All, Partitioning is the best option considered when talking about gaining performance. But partitioning is not availble in sql server 2008 starndard. I read about the partioned views, but it appears that these views are not updatable. I am not sure if there is enough budget for upgrading sql server standard to enterprise, what otherway can i achive this performance.not needding to make changes how the frontend application is accessing the data right now. Thanks,
You can also look at the data and archive what you don't need. If you don't need the entire table, archive off the data and make it smaller, thus getting a potential performance increase. Are you seeing specific performance issues? Is the performance issue with just certain queries or is the entire server slow? Any missing indexes? Is your SAN disk blocks sized correctly? There are a slew of things that you might be able to tweak that might help. Of course, you can always throw hardware at it. If the server is memory bound, that might be a quick (and sometimes much cheaper) fix than upgrading the server license. Just throwing out additional ideas.
I agree with John, You might want to take a step back and look at what is being stored, and do you need all that data. Look at the way that data is being accessed, one of the things that I did recently for a client that was not able to use all of the features of SQL Server was to generate them a pre-aggregated table with results that were much smaller than the source table, but it was the way that they looked at the data. Is there a way that you can move the data around, split it up, and create some indexed views, or maybe in a federated database. I think you have a lot of options.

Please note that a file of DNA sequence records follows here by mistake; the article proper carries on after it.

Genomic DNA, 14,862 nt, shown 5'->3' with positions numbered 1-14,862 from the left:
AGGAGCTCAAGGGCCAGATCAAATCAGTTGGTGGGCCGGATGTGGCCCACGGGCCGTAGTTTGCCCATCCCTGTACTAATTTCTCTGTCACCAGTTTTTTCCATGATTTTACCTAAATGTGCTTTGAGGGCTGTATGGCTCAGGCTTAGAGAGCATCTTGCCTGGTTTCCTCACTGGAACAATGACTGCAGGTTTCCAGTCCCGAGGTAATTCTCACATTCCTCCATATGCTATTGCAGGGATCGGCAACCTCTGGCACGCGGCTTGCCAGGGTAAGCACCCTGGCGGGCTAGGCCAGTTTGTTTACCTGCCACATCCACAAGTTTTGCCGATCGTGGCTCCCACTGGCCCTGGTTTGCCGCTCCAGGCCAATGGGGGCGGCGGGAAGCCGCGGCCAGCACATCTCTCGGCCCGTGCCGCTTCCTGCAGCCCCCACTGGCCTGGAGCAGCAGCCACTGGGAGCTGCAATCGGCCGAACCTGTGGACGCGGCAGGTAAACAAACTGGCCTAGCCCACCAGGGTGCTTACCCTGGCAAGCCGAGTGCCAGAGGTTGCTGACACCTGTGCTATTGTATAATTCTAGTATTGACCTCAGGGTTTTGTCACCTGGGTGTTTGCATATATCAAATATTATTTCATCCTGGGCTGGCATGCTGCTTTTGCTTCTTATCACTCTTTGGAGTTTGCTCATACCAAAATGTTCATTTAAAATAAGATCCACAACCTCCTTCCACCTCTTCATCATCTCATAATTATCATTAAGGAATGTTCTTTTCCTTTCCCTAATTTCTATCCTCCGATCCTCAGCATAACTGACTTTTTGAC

Agree with John. Just there could be couple of things to check for better performance. Like: Index (Clustered and Non-Clustered), Index fragmentation (both internal & External), Statistics; Memory configuration (setting maximum memory for SQL Server) this has very large affect in performance( experienced), Paging; More spindle in the disks. loads on your SAN disk i/o, number & type of processor (hardware), also code; I think table partitioning could be the last option.
I think John hit this one on the head, perf tuning is a pretty wide topic. You need to consider what your perf challenges are before you look for a solution. I'm sure you have already done this, if so please share :)